For the occasion of Germany’s reunification, the people of Japan donated a generous number of flowering cherry trees that line both sides of the Mauerweg right below the Bösebrücke bridge. The cherry trees are in full blossom at the moment, and their presence is duly appreciated by the locals as well as the growing number of tourists who wander this far north following the path of the former Berlin Wall. Yet the ostentatious beauty of the cherry trees overshadows the presence of a more recent botanical immigrant from the East: Japanese knotweed (Polygonum cuspidatum)*.
Much has already been written about the edible and medicinal virtues of this plant, which also happens to be an incredibly tenacious, invasive species with powerful root systems that can cause widespread structural damage. The young shoots are typically harvested in the spring when they are less than a foot tall and can be eaten either raw or cooked. Later in the year, the stems become hard and the tough outer shell needs to be pealed for consumption. Bees are fond of the plant’s small white blossoms which appear in the late fall, and it is said that they produce a mild but flavorful honey after pollinating these flowers. A quick Google search on Japanese knotweed recipes will give you many suggestions for how to eat the shoots, from simply sautéing them in butter to making rhubarb-like jams or pies. And, as Wild Man Steve Brill mentions in his description of this forager’s classic, the plant has myriad nutritional benefits.
However, enthusiastic foragers will quickly notice that the raw shoots taste quite sour and this is because the plant contains considerable amounts of oxalic acid, with the highest concentrations found in the leaves. Since oxalic acid can exacerbate medical conditions like kidney stones and rheumatism, only small amounts of Japanese knotweed should be ingested. (For more detailed information on the oxalate contents of different parts of the Polygonaceae family plants, take a look at the following abstract from the Food Chemistry journal.)
However, for foragers in heavily industrialized areas, oxalic acid indicates the possible presence of a much more threatening substance – namely lead. In the last few years, Japanese Knotweed has showed promising results in reducing lead levels in contaminated soils (the process is known as phytoextraction, which is a specific form of the phytoremediation already mentioned in our post on cattails). The high oxalic acid makes the lead more water soluble and hence the plant can absorb it more readily. In 2006, several Japanese “inventors” filed an application with the US Patent Office for a method of cleaning up lead-contaminated soil using Japanese knotweed.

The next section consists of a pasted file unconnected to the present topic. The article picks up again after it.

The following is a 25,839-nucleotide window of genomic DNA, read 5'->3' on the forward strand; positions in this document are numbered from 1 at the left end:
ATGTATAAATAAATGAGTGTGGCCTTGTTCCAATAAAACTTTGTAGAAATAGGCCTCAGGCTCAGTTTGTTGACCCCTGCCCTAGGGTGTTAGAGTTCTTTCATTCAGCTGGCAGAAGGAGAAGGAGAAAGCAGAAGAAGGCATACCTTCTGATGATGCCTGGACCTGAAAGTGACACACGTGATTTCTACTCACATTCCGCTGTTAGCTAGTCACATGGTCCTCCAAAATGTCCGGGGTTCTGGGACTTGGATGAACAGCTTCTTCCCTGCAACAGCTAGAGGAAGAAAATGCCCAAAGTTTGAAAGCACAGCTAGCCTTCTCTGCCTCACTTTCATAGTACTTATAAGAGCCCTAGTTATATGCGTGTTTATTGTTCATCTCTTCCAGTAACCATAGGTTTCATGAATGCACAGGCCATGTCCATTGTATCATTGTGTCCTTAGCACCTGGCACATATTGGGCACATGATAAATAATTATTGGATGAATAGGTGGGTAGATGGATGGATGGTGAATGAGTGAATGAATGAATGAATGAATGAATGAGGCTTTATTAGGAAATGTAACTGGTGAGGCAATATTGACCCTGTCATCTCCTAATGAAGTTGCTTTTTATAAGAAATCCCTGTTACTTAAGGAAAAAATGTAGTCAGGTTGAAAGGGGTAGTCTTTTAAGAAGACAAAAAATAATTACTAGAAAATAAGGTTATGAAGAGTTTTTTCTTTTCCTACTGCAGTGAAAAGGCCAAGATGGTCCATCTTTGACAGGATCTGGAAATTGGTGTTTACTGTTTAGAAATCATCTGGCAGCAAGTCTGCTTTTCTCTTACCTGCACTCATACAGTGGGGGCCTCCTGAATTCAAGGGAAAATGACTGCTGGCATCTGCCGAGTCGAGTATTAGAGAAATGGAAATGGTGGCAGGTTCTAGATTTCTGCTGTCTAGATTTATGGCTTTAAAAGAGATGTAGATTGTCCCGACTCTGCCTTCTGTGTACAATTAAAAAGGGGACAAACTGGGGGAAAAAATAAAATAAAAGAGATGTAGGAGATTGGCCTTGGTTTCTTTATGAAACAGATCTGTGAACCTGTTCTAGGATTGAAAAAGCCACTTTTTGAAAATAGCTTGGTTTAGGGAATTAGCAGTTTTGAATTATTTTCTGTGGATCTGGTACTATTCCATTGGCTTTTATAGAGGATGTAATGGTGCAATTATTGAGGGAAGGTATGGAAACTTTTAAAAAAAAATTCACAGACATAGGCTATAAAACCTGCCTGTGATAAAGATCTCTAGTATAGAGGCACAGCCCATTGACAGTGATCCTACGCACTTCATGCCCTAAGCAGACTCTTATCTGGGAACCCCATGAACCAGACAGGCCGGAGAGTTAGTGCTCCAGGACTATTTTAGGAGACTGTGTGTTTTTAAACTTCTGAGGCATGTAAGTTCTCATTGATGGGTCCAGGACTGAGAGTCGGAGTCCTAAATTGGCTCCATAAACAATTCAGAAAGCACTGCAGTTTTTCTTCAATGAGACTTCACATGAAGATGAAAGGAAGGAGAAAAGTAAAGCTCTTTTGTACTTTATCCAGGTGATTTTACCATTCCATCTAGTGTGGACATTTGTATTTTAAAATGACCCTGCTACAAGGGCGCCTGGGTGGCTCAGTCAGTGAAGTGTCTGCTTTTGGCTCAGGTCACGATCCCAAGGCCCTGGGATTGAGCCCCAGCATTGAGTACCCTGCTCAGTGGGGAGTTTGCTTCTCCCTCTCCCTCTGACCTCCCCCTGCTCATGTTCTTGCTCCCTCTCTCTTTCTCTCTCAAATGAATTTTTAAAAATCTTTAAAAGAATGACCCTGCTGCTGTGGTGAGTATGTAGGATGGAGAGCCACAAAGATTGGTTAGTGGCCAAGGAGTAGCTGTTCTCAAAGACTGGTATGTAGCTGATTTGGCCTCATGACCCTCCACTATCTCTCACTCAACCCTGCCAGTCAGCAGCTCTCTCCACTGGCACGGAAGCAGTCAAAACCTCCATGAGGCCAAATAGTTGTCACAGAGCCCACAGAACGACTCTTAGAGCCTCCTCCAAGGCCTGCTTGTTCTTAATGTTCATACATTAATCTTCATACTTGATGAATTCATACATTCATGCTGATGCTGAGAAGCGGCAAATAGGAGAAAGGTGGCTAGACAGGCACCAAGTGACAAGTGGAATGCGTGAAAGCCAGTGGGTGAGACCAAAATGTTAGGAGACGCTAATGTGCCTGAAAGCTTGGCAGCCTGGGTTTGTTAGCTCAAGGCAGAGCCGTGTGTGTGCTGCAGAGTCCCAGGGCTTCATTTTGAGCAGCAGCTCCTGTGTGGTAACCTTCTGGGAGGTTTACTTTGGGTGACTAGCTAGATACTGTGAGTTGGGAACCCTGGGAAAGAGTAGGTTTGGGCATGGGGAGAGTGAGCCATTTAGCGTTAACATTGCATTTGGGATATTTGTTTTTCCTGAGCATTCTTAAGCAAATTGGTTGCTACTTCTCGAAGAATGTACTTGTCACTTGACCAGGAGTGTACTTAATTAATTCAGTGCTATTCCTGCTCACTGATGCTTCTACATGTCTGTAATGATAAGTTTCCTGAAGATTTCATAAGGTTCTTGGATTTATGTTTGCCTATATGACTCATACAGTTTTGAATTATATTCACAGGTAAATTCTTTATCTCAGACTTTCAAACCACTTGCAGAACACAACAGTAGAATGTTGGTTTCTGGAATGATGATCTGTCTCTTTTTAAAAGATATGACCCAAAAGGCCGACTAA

Obviously, this should invite extreme vigilance on the part of the urban forager. After reading this rather disturbing news, we continued researching and found out that the area where we took these pictures has an average of 150-200 mg\kg of lead in the soil – about three times the naturally occurring level (although still considered relatively low in an industrialized setting according to US standards). We encourage all foragers in Berlin to use the public information made available by the Senate Department for Urban Development and Environment to check lead concentrations in their local foraging spots.
While this post may seem a bit discouraging to urban foragers, it is important to remember that our search for edible plants is hardly driven by hunger or immediate necessity; rather, it is a slow and deliberate movement towards a stronger relationship with the natural world despite the inevitable distance created by our urban habitation!
*There are two closely-related species of Polygonum in Berlin so it is also possible that the species in our photographs is Giant Knotweed (Polygonum sachalinensis). Everything we discuss about Japanese knotweed is likely valid for Giant knotweed.